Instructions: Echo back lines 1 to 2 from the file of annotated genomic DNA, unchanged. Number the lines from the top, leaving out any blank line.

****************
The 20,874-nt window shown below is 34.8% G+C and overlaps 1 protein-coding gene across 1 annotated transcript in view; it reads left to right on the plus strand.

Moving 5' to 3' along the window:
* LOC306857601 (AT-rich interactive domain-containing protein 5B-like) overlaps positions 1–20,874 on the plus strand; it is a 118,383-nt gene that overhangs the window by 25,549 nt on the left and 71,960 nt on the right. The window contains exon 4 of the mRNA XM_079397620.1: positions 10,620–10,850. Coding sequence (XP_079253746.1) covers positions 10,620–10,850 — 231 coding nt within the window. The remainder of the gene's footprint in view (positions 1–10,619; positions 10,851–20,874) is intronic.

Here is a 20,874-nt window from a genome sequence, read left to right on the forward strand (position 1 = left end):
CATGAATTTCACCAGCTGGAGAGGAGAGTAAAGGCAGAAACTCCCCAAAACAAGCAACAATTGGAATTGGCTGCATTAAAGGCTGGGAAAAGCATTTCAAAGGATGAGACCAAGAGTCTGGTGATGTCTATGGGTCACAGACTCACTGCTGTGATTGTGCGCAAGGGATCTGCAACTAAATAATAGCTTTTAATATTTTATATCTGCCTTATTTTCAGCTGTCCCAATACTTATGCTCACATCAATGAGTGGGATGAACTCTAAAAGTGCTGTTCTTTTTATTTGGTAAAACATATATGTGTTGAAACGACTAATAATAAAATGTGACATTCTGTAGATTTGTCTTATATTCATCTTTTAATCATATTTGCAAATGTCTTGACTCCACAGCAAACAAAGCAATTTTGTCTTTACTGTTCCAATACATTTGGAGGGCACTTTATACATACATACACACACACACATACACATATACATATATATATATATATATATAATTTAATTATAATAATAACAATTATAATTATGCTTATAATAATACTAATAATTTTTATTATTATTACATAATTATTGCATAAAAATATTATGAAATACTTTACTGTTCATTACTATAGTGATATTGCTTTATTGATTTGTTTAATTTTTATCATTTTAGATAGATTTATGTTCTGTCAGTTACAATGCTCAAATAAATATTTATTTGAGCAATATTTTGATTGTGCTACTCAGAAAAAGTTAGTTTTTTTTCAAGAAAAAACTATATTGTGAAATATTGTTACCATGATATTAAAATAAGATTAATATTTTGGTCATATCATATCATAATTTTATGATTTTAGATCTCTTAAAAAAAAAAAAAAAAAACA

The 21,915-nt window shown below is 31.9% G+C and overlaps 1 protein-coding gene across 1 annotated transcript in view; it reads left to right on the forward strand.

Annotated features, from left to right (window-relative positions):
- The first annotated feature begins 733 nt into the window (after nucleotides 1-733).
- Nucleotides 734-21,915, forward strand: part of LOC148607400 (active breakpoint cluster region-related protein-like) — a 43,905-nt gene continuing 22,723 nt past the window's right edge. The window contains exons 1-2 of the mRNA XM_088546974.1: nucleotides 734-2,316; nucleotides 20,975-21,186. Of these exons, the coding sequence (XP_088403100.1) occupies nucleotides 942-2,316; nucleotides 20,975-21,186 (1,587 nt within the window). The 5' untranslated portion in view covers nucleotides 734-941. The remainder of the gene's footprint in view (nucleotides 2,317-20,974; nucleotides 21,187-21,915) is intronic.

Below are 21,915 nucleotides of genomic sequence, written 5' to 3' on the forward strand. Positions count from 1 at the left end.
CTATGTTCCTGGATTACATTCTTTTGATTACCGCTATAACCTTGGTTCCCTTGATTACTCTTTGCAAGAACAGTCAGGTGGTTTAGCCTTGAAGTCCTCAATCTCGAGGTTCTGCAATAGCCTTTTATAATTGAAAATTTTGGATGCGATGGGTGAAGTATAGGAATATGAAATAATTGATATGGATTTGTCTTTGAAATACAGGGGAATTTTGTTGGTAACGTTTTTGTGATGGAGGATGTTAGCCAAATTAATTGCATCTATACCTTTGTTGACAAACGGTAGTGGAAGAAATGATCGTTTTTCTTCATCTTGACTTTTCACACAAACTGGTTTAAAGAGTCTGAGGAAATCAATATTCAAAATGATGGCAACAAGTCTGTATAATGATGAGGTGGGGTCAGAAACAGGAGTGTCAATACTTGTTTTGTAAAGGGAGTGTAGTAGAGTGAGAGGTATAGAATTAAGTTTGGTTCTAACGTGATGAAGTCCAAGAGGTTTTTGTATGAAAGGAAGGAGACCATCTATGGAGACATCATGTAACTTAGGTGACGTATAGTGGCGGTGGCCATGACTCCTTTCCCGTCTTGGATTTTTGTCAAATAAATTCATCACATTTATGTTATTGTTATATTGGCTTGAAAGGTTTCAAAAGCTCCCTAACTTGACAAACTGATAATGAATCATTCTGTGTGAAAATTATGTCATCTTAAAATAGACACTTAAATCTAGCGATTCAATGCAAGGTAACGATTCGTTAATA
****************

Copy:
The 20,874-nt window shown below is 34.8% G+C and overlaps 1 protein-coding gene across 1 annotated transcript in view; it reads left to right on the plus strand.

Moving 5' to 3' along the window: